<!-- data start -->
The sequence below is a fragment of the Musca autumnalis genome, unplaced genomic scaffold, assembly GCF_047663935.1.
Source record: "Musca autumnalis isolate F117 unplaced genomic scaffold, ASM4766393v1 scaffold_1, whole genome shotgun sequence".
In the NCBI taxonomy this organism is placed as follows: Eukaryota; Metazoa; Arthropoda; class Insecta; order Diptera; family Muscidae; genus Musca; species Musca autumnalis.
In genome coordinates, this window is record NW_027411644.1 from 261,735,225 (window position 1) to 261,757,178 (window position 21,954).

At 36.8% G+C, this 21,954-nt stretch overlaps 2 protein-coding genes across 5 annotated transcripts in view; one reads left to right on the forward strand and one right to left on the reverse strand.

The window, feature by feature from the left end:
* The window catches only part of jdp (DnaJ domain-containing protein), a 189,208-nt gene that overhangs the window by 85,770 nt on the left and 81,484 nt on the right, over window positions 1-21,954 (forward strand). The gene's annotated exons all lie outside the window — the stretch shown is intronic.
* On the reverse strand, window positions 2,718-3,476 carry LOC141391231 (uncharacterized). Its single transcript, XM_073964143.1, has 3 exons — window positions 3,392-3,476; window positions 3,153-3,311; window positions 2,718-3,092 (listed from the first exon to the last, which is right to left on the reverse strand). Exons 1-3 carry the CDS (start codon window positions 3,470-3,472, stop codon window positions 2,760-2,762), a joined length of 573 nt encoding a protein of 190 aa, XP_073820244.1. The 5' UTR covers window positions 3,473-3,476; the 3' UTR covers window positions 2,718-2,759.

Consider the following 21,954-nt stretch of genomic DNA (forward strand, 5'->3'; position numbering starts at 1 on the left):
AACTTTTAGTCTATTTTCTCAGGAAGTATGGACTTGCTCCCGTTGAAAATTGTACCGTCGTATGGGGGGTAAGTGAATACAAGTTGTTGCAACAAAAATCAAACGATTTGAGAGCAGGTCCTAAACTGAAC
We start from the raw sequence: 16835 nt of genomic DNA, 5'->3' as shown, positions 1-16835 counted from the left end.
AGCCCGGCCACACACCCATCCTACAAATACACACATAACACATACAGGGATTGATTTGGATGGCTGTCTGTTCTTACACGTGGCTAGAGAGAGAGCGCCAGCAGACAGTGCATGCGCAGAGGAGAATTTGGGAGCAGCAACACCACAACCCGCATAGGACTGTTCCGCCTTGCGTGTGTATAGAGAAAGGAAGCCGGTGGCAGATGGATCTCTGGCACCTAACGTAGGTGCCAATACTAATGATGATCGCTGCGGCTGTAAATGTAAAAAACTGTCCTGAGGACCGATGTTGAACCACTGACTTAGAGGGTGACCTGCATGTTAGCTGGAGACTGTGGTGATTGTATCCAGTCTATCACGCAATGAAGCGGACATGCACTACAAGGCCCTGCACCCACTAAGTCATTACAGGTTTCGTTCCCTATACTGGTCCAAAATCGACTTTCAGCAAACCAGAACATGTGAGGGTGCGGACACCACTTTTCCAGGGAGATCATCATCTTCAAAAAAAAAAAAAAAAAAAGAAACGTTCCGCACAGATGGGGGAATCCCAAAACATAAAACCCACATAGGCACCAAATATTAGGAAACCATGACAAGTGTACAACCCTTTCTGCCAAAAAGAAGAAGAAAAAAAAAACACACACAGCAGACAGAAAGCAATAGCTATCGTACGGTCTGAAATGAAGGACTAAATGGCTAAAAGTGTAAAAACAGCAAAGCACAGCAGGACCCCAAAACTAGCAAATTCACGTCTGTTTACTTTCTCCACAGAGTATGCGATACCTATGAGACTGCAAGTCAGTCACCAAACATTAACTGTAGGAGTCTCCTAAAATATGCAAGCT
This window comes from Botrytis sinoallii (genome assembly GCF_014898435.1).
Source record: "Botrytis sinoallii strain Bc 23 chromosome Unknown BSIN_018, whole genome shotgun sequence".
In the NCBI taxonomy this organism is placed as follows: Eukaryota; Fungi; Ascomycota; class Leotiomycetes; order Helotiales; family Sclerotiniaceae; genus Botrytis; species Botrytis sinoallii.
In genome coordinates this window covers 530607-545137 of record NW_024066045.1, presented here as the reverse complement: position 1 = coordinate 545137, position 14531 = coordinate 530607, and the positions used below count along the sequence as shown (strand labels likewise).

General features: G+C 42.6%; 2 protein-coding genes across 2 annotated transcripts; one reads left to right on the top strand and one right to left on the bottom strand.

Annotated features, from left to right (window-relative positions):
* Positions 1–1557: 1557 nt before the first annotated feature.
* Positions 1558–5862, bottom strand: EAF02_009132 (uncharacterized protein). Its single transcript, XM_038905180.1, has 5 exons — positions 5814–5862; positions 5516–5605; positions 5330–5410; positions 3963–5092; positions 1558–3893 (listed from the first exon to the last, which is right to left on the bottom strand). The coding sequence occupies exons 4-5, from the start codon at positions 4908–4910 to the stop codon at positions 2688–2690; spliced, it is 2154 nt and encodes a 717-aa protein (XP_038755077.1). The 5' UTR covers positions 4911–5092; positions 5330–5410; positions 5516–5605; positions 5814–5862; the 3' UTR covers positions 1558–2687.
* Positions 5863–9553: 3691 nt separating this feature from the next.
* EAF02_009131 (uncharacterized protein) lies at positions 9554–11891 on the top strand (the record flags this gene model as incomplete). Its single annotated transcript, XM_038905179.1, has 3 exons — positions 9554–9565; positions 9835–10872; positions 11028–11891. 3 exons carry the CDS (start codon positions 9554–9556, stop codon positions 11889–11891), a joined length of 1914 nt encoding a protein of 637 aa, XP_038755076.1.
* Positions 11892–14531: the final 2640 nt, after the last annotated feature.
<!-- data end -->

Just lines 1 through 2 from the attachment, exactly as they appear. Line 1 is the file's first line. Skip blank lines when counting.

The sequence below is a fragment of the Musca autumnalis genome, unplaced genomic scaffold, assembly GCF_047663935.1.
Source record: "Musca autumnalis isolate F117 unplaced genomic scaffold, ASM4766393v1 scaffold_1, whole genome shotgun sequence".